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Socialized Health Care Doesn’t Work

July 18, 2009

The following statistics are taken from an article written by Deroy Murdock in 2006.

• Breast cancer is fatal to 25 percent of its American victims. In Great Britain and New Zealand, both socialized-medicine havens, breast cancer kills 46 percent of women it strikes.
• Prostate cancer proves fatal to 19 percent of its American sufferers. In single-payer Canada, the National Center for Policy Analysis reports, this ailment kills 25 percent of such men and eradicates 57 percent of their British counterparts.
• After major surgery, a 2003 British study found, 2.5 percent of American patients died in the hospital versus nearly 10 percent of similar Britons. Seriously ill U.S. hospital patients die at one-seventh the pace of those in the U.K.
• “In usual circumstances, people over age 75 should not be accepted” for treatment of end-state renal failure, according to New Zealand’s official guidelines. Unfortunately, for older Kiwis, government controls kidney dialysis.
• According to a Populus survey, 98 percent of Britons want to reduce the time between diagnosis and treatment.

The statistics are alarming for sure. The question then is: why do the nations with socialized medicine fall so short? Is it technology? No, all of the nations mentioned above have sophisticated health care equipment. The answer is simple: less options. Socialism of medicine, or socialized anything for that matter, crushes competition. Everything is slower and less efficient.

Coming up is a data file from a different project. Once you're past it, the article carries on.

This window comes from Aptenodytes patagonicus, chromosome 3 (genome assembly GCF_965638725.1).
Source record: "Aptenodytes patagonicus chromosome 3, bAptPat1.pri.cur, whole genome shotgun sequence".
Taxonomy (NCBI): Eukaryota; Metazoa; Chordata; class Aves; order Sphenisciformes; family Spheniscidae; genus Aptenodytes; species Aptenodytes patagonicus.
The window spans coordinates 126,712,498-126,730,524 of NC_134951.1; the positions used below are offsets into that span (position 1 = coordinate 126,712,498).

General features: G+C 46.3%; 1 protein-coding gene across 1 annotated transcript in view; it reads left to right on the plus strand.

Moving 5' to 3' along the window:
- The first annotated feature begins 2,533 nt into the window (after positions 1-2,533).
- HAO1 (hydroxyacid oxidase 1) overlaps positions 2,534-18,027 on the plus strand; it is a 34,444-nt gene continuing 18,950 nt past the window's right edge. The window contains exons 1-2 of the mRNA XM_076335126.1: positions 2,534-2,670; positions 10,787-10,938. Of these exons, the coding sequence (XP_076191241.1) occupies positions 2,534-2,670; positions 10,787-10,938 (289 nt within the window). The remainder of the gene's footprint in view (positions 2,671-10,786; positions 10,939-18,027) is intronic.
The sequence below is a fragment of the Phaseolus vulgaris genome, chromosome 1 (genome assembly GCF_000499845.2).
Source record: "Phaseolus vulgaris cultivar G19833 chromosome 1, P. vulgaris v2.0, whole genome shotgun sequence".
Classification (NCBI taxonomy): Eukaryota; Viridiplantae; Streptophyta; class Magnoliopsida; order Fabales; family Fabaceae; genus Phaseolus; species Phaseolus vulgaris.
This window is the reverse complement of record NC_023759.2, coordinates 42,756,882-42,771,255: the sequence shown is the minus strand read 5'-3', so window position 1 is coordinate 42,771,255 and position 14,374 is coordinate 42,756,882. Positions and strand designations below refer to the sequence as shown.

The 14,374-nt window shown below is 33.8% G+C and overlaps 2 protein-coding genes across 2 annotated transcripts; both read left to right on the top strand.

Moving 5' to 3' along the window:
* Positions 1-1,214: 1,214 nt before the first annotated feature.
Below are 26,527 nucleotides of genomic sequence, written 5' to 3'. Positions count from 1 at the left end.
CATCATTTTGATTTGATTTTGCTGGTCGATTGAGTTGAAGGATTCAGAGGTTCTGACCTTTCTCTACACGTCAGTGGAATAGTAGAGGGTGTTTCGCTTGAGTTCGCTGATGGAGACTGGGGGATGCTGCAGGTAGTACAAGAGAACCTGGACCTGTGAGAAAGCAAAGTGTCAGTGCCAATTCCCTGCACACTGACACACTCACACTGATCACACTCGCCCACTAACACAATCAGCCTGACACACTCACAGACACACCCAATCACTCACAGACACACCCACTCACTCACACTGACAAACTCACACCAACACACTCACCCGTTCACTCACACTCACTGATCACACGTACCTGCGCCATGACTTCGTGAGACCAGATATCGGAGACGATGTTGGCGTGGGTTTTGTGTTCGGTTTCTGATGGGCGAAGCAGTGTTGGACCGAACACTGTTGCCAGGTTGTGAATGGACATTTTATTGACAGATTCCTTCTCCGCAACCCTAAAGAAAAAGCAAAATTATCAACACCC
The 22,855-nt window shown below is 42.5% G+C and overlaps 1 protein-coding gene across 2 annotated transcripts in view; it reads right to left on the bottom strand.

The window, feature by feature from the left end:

These statistics, written 4 years ago, are very perdinant for today. The Obama administration wants to pass sweeping healthcare reform that would give more control to the government and less options to the people. It is estimated that over 10 years it would cost 1.3 trillion dollars. Medicaid would dramatically be increased. Companies would be required to provide health insurance.  Individuals would be required to buy health insurance. Michael Tanner, writing in National Review, said this to say about it: “individual mandate is essentially a disguised tax.”

ATF (Americans for Tax Reform) released the tax increases that the Democratic health bill would bring.

  • a tax on individuals failing to sign up for health care equal to the lesser of 2.5% of adjusted gross income (AGI) or the average individual premium amount
  • a tax on employers for not providing a health care plan equal to 8% of payroll.  This becomes 0, 4, or 6 percent of payroll as payday totals dip below $400,000 annually
  • a new and undetermined excise tax on health insurance plans
  • codification of the “economic substance doctrine,” whereby businesses would not be able to engage in legal tax avoidance techniques without demonstrating a bona fide business purpose
  • delay of worldwide interest allocation, a baby step toward the full double-taxation of corporate profits earned overseas
  • the big one–a new “surtax” on the AGI of small businesses and other high income earners.  Here’s the details:


1% on AGI of $350,000 to $500,000
1.5% on AGI of $500,000 to $1,000,000
5.4% on AGI of over $1,000,000

Those brackets are 50% if you’re Married Filing Separately, and 80% if you’re Single or Head of Household

This will result in a top rate of 45%, and a capital gains rate of over 25%.  It’s more than that when you factor in that this surtax is not on taxable income, but on adjusted gross income.  Factoring that plus state income tax in means that the top rate will exceed 50%, and the capital gains rate will exceed 30%.

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